• The City will finalize negotiations for its “Wireless Philadelphia” initiative with service provider Earthlink, offering discounted Internet access to qualifying Philadelphia residents, and discounted Internet access and affordable rates to other residential subscribers. Under Earthlink’s plan, no City dollars will be used to fund the construction of the Wi-Fi infrastructure. Earthlink will build a 135 square mile citywide Wi-Fi mesh network, with the first 15 square-mile area expected to be operational in FY07. In addition to providing inexpensive wireless internet access, the network will also provide free internet access in some parks and public spaces, daily and weekly access for occasional users and visitors, and small business connectivity.

    • The Mayor called for greater diversity within the executive ranks of Philadelphia’s business community. He emphasized the City will do more to ensure the economic inclusion of minorities and women on City contracts, and more diversity on union job sites. The goal is to make Philadelphia a national model for MBE/WBE participation in the local economy.

    • The Mayor’s budget accelerates the pace of the reductions in the gross receipts portion of the Business Privilege Tax. A total of $12 million of BPT reductions will occur in FY07, including a $5 million boost in gross receipt reductions in FY07 alone.

    • The Mayor announced the “Conditional Forgiveness Policy” to enhance Philadelphia’s ability to collect outstanding real estate taxes, while simultaneously giving needy homeowners who qualify the chance to enroll in an affordable program to pay off their overdue real estate taxes. Approximately 17,000 homeowners may qualify for the long-term financial hardship payment plans. Taxpayers who own and occupy their homes and whose income is at or below 250 percent of the poverty level are eligible. If the taxpayer meets all of the obligations of the payment plan, the City will forgive all penalties and interest owed on the real estate taxes,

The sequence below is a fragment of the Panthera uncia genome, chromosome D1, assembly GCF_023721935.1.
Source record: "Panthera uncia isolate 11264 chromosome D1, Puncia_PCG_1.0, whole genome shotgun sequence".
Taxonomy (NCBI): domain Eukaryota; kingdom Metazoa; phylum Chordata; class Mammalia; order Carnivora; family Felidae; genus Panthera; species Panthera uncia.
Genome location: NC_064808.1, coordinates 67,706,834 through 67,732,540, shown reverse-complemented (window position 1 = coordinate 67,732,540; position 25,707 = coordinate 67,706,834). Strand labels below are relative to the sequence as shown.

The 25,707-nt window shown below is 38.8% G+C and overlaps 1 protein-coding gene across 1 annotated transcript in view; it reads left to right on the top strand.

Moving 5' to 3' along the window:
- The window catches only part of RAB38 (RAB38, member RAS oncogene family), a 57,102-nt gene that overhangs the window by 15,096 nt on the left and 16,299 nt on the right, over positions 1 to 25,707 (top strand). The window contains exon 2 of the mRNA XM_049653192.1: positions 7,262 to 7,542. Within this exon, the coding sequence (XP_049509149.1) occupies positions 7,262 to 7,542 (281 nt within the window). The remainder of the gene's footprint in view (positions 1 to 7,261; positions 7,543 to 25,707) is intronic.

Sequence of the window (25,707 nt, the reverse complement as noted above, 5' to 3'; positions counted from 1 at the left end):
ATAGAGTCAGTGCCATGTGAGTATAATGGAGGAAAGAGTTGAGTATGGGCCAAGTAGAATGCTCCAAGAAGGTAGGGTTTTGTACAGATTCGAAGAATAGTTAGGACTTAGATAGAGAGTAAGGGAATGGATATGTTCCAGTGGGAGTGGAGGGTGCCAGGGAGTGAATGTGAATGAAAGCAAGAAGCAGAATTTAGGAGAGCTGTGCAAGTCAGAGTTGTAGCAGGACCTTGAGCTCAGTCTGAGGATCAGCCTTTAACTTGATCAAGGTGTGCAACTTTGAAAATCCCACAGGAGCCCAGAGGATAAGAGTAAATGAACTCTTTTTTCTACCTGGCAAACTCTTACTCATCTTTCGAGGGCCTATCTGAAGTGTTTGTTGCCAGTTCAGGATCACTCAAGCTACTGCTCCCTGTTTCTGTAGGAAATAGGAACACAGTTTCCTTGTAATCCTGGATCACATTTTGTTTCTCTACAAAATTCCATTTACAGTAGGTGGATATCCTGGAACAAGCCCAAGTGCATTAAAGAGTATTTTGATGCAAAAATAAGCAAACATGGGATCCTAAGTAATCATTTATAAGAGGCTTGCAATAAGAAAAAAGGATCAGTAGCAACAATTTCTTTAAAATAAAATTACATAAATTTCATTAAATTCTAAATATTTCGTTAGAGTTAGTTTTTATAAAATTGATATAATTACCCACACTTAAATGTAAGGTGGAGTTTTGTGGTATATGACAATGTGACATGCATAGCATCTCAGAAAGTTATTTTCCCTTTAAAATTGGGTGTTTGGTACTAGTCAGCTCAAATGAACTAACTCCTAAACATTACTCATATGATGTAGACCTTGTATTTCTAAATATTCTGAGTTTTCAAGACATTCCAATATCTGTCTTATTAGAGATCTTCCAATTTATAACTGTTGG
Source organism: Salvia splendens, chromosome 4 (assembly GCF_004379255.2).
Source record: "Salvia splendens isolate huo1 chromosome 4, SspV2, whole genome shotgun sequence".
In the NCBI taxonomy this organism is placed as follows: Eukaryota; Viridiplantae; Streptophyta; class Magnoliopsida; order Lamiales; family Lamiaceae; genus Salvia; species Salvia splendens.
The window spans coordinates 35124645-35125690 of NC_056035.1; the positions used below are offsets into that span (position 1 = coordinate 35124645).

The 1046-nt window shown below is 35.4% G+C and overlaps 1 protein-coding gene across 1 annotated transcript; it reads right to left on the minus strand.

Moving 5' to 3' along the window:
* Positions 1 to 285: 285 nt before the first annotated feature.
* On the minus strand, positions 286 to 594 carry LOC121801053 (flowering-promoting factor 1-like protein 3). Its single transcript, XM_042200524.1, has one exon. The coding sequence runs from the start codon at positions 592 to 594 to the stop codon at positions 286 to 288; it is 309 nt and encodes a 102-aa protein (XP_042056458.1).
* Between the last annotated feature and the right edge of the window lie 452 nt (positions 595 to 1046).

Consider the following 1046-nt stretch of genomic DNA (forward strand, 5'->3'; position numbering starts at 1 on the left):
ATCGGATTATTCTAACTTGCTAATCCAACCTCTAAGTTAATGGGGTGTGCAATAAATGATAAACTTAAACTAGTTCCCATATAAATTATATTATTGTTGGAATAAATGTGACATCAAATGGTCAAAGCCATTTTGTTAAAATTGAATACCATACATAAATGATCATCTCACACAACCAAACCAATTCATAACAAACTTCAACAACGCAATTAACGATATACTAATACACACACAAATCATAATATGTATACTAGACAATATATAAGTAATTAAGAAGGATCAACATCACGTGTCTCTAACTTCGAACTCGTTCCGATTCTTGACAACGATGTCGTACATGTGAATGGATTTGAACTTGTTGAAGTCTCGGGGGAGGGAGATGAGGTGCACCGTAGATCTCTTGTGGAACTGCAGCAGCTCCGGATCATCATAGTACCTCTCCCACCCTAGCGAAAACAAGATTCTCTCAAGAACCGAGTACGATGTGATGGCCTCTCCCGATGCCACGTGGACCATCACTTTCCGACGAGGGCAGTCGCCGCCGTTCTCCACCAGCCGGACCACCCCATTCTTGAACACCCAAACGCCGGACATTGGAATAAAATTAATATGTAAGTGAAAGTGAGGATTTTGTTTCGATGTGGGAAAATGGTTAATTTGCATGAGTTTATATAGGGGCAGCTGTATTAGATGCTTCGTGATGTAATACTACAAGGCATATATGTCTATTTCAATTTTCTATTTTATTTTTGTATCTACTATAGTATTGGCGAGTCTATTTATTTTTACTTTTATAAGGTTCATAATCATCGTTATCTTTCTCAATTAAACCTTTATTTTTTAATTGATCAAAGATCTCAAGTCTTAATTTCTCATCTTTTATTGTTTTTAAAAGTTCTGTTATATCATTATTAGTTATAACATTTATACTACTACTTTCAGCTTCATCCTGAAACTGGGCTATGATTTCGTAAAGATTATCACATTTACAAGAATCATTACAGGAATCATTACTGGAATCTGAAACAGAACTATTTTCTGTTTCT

• To help reduce crime in the City, the Police Department will launch a citywide Adolescent Violence Reduction Partnership, which will provide intensive services to high-risk children between the ages of 10 and 15, in an attempt to keep them in school and out of our juvenile justice system. He also included $10 million in additional overtime pay for existing Police Department personnel, but did not include funding for the hiring and training of new officers.

    • The budget initiates a citywide Violence Prevention and Reduction Program. The strategy will focus on violent criminals and predictable violence, and relies on data, a redeployment of resources, coordination of law enforcement agencies, coordination with the Department of Human Services and other social services departments, and community engagement in “hot spots” in areas throughout the City.

    With an anticipated $168 million surplus, the Mayor’s proposed budget does not contain the kinds of cuts in popular services, such as fire stations and libraries, that incited opposition last year. This year’s spending plan offers funding to promote programs that have broad appeal, but require heavy borrowing to achieve. The Mayor’s proposal would increase the City’s existing $1.9 billion debt. City Council initiated the budget hearing process on February 16.

     

     



     
      Almanac, Vol. 52, No. 23, February 21, 2006

    ISSUE HIGHLIGHTS:

    Tuesday,
    February 21, 2006
    Volume 52 Number 23
    www.upenn.edu/almanac